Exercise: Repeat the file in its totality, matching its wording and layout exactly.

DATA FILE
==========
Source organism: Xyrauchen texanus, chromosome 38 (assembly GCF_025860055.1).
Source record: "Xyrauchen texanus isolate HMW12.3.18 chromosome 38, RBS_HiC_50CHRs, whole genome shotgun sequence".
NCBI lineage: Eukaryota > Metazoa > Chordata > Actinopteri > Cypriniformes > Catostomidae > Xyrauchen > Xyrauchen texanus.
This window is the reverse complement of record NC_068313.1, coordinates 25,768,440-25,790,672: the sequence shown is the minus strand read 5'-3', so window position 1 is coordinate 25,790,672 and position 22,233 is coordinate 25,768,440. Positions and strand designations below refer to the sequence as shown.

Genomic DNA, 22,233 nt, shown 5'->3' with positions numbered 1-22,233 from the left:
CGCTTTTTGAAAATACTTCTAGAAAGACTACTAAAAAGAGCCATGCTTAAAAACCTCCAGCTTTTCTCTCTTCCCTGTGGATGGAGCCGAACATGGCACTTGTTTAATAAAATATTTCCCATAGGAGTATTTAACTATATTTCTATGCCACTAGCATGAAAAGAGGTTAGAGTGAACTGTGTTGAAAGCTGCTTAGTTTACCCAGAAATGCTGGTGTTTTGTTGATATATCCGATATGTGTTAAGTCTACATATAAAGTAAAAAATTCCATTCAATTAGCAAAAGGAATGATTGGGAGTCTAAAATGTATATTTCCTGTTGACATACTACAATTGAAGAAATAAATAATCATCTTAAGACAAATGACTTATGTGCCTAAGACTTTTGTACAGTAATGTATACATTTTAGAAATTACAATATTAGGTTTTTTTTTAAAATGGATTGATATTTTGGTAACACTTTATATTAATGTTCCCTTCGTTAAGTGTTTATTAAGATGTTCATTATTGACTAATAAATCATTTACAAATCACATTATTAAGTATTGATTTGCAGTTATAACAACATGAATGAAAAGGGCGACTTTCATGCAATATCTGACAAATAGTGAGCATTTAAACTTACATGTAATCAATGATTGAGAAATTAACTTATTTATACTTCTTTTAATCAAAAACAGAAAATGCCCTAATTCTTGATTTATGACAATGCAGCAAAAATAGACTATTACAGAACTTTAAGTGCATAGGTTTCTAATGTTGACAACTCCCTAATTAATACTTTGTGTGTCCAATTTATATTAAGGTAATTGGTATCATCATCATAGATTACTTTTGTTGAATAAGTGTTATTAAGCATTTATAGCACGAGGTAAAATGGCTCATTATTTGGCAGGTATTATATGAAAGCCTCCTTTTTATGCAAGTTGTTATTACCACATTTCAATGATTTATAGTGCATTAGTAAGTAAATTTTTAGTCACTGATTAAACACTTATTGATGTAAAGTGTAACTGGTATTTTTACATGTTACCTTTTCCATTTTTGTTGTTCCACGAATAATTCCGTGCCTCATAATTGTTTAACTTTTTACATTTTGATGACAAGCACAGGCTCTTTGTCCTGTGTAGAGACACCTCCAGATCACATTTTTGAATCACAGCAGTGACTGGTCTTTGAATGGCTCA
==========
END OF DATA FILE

Source organism: Xyrauchen texanus, chromosome 38 (assembly GCF_025860055.1).
Source record: "Xyrauchen texanus isolate HMW12.3.18 chromosome 38, RBS_HiC_50CHRs, whole genome shotgun sequence".
NCBI lineage: Eukaryota > Metazoa > Chordata > Actinopteri > Cypriniformes > Catostomidae > Xyrauchen > Xyrauchen texanus.
This window is the reverse complement of record NC_068313.1, coordinates 25,768,440-25,790,672: the sequence shown is the minus strand read 5'-3', so window position 1 is coordinate 25,790,672 and position 22,233 is coordinate 25,768,440. Positions and strand designations below refer to the sequence as shown.

Genomic DNA, 22,233 nt, shown 5'->3' with positions numbered 1-22,233 from the left:
CGCTTTTTGAAAATACTTCTAGAAAGACTACTAAAAAGAGCCATGCTTAAAAACCTCCAGCTTTTCTCTCTTCCCTGTGGATGGAGCCGAACATGGCACTTGTTTAATAAAATATTTCCCATAGGAGTATTTAACTATATTTCTATGCCACTAGCATGAAAAGAGGTTAGAGTGAACTGTGTTGAAAGCTGCTTAGTTTACCCAGAAATGCTGGTGTTTTGTTGATATATCCGATATGTGTTAAGTCTACATATAAAGTAAAAAATTCCATTCAATTAGCAAAAGGAATGATTGGGAGTCTAAAATGTATATTTCCTGTTGACATACTACAATTGAAGAAATAAATAATCATCTTAAGACAAATGACTTATGTGCCTAAGACTTTTGTACAGTAATGTATACATTTTAGAAATTACAATATTAGGTTTTTTTTTAAAATGGATTGATATTTTGGTAACACTTTATATTAATGTTCCCTTCGTTAAGTGTTTATTAAGATGTTCATTATTGACTAATAAATCATTTACAAATCACATTATTAAGTATTGATTTGCAGTTATAACAACATGAATGAAAAGGGCGACTTTCATGCAATATCTGACAAATAGTGAGCATTTAAACTTACATGTAATCAATGATTGAGAAATTAACTTATTTATACTTCTTTTAATCAAAAACAGAAAATGCCCTAATTCTTGATTTATGACAATGCAGCAAAAATAGACTATTACAGAACTTTAAGTGCATAGGTTTCTAATGTTGACAACTCCCTAATTAATACTTTGTGTGTCCAATTTATATTAAGGTAATTGGTATCATCATCATAGATTACTTTTGTTGAATAAGTGTTATTAAGCATTTATAGCACGAGGTAAAATGGCTCATTATTTGGCAGGTATTATATGAAAGCCTCCTTTTTATGCAAGTTGTTATTACCACATTTCAATGATTTATAGTGCATTAGTAAGTAAATTTTTAGTCACTGATTAAACACTTATTGATGTAAAGTGTAACTGGTATTTTTACATGTTACCTTTTCCATTTTTGTTGTTCCACGAATAATTCCGTGCCTCATAATTGTTTAACTTTTTACATTTTGATGACAAGCACAGGCTCTTTGTCCTGTGTAGAGACACCTCCAGATCACATTTTTGAATCACAGCAGTGACTGGTCTTTGAATGGCTCA